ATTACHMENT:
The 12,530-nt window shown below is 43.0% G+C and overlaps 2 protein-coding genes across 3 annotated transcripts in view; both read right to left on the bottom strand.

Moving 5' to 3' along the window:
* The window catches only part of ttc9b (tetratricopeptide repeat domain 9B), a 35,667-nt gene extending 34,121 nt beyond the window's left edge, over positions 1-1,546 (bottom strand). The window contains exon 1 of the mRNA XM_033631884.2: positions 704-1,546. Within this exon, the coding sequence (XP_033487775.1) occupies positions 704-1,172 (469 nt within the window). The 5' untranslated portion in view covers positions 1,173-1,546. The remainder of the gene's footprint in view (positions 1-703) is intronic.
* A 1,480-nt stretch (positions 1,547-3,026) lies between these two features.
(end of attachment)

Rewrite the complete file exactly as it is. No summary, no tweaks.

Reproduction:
The 12,530-nt window shown below is 43.0% G+C and overlaps 2 protein-coding genes across 3 annotated transcripts in view; both read right to left on the bottom strand.

Moving 5' to 3' along the window:
* The window catches only part of ttc9b (tetratricopeptide repeat domain 9B), a 35,667-nt gene extending 34,121 nt beyond the window's left edge, over positions 1-1,546 (bottom strand). The window contains exon 1 of the mRNA XM_033631884.2: positions 704-1,546. Within this exon, the coding sequence (XP_033487775.1) occupies positions 704-1,172 (469 nt within the window). The 5' untranslated portion in view covers positions 1,173-1,546. The remainder of the gene's footprint in view (positions 1-703) is intronic.
* A 1,480-nt stretch (positions 1,547-3,026) lies between these two features.